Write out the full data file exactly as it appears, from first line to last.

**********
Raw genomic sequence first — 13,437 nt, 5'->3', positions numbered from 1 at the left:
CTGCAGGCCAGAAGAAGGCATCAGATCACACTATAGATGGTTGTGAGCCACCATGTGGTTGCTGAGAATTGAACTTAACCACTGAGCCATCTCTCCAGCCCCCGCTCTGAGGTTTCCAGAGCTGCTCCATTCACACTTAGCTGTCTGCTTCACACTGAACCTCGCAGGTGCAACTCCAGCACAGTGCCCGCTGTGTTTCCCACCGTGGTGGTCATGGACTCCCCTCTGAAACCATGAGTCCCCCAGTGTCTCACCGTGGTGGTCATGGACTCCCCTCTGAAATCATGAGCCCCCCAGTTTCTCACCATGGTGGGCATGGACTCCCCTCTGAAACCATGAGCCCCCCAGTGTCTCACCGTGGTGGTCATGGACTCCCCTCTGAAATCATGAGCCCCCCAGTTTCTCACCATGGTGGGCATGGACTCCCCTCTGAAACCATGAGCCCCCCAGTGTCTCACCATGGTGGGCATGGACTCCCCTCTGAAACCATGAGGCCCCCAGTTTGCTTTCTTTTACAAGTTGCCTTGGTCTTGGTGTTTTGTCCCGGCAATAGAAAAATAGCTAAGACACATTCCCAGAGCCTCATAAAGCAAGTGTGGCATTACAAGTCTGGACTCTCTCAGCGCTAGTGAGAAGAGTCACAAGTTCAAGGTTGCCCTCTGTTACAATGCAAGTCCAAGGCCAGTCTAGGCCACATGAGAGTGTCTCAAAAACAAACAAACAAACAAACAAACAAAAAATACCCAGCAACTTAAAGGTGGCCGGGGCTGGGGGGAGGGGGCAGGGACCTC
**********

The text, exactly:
Raw genomic sequence first — 13,437 nt, 5'->3', positions numbered from 1 at the left:
CTGCAGGCCAGAAGAAGGCATCAGATCACACTATAGATGGTTGTGAGCCACCATGTGGTTGCTGAGAATTGAACTTAACCACTGAGCCATCTCTCCAGCCCCCGCTCTGAGGTTTCCAGAGCTGCTCCATTCACACTTAGCTGTCTGCTTCACACTGAACCTCGCAGGTGCAACTCCAGCACAGTGCCCGCTGTGTTTCCCACCGTGGTGGTCATGGACTCCCCTCTGAAACCATGAGTCCCCCAGTGTCTCACCGTGGTGGTCATGGACTCCCCTCTGAAATCATGAGCCCCCCAGTTTCTCACCATGGTGGGCATGGACTCCCCTCTGAAACCATGAGCCCCCCAGTGTCTCACCGTGGTGGTCATGGACTCCCCTCTGAAATCATGAGCCCCCCAGTTTCTCACCATGGTGGGCATGGACTCCCCTCTGAAACCATGAGCCCCCCAGTGTCTCACCATGGTGGGCATGGACTCCCCTCTGAAACCATGAGGCCCCCAGTTTGCTTTCTTTTACAAGTTGCCTTGGTCTTGGTGTTTTGTCCCGGCAATAGAAAAATAGCTAAGACACATTCCCAGAGCCTCATAAAGCAAGTGTGGCATTACAAGTCTGGACTCTCTCAGCGCTAGTGAGAAGAGTCACAAGTTCAAGGTTGCCCTCTGTTACAATGCAAGTCCAAGGCCAGTCTAGGCCACATGAGAGTGTCTCAAAAACAAACAAACAAACAAACAAACAAAAAATACCCAGCAACTTAAAGGTGGCCGGGGCTGGGGGGAGGGGGCAGGGACCTC